There’s been a lot of great discussion over at Andrew Gelman’s blog in the wake of Susan Dominus’s piece in the NYTimes about Amy Cuddy and power posing. I wrote about it here when the story broke, and Andrew has since published a number of posts about criticism in science (see this one and this one in particular). It reminded me of a post I wrote six years ago while reading Michael Lewis’s The Big Short, which I want to re-purpose for this blog today.
Lewis’s book is about the Wall Street outsiders and oddballs who “shorted” (i.e., bet against) the subprime mortgage market and made a killing when it finally collapsed. Interestingly, after they had decided that the market was going to collapse, it was not, actually, a straightforward matter to bet against it. Had they thought that a company was going to go bust, there’d be a standard way of making money on that belief: they could borrow stock in the company, sell it, and then wait for its share price to crash. At that point, they buy back the shares (cheap) and pay off their debt. But, as Lewis points out, things were very different with mortgage bonds:
To sell a stock or bond short you need to borrow it, and [the bonds they were interested in] were tiny and impossible to find. You could buy them or not buy them but you couldn’t bet explicitly against them; the market for subprime mortages simply had no place for people in it who took a dim view of them. You might know with certainty that the entire mortgage bond market was doomed, but you could do nothing about it. (29)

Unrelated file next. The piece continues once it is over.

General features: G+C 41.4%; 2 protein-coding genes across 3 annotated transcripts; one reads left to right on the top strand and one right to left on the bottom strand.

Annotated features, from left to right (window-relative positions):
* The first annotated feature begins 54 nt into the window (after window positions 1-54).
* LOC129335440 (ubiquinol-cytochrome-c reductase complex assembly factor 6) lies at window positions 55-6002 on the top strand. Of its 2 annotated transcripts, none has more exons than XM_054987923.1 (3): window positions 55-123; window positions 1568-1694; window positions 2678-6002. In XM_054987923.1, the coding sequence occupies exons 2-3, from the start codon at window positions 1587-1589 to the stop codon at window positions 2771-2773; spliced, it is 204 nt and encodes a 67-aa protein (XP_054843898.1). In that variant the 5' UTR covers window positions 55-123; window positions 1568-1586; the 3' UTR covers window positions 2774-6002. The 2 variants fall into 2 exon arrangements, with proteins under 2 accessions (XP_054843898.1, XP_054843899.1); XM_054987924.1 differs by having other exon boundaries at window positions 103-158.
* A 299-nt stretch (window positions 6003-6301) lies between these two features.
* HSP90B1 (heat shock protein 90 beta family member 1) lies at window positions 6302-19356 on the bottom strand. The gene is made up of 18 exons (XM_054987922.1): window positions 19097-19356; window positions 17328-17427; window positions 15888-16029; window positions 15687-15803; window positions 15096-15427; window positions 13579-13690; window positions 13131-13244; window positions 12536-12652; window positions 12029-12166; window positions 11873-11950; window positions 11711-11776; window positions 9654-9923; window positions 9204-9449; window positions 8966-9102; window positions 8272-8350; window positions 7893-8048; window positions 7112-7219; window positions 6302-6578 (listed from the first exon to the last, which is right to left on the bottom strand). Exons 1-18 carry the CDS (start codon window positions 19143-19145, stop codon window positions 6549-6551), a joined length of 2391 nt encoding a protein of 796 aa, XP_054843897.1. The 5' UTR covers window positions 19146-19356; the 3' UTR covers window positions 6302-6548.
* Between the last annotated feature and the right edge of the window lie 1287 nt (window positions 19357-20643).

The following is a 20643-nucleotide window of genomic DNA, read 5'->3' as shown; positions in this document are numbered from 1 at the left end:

I had a shock of recognition when I read that. Back in those days, I was working very hard to find a way to “bet against” a number of stories that have been told in the organization studies literature. I have now somewhat resigned myself to the fact that there’s no place in that literature for people who take a dim view of them. While some people say encouraging things to me in person about what I do, there isn’t really a genre (in the area of management studies) of papers that only points out errors in other people’s work. You have to make a “contribution” too. In a sense, you can buy the stories people are telling you or not buy them but you can’t explicitly criticize them.
Back then, I thought about this in terms of the difference between faith and knowledge. Knowledge is a belief held in a critical environment, while faith is a belief held in an “evangelical” environment. The mortgage bond market was an evangelical environment in which to hold beliefs about housing prices, default rates, and credit ratings on CDOs. There was no simple way to critique the “good news”. So it took some dedicated outsiders to see what was really going on. These were people who insisted on looking at the basis of the mortgage bonds that were being pooled and traded on Wall Street in increasingly exotic ways.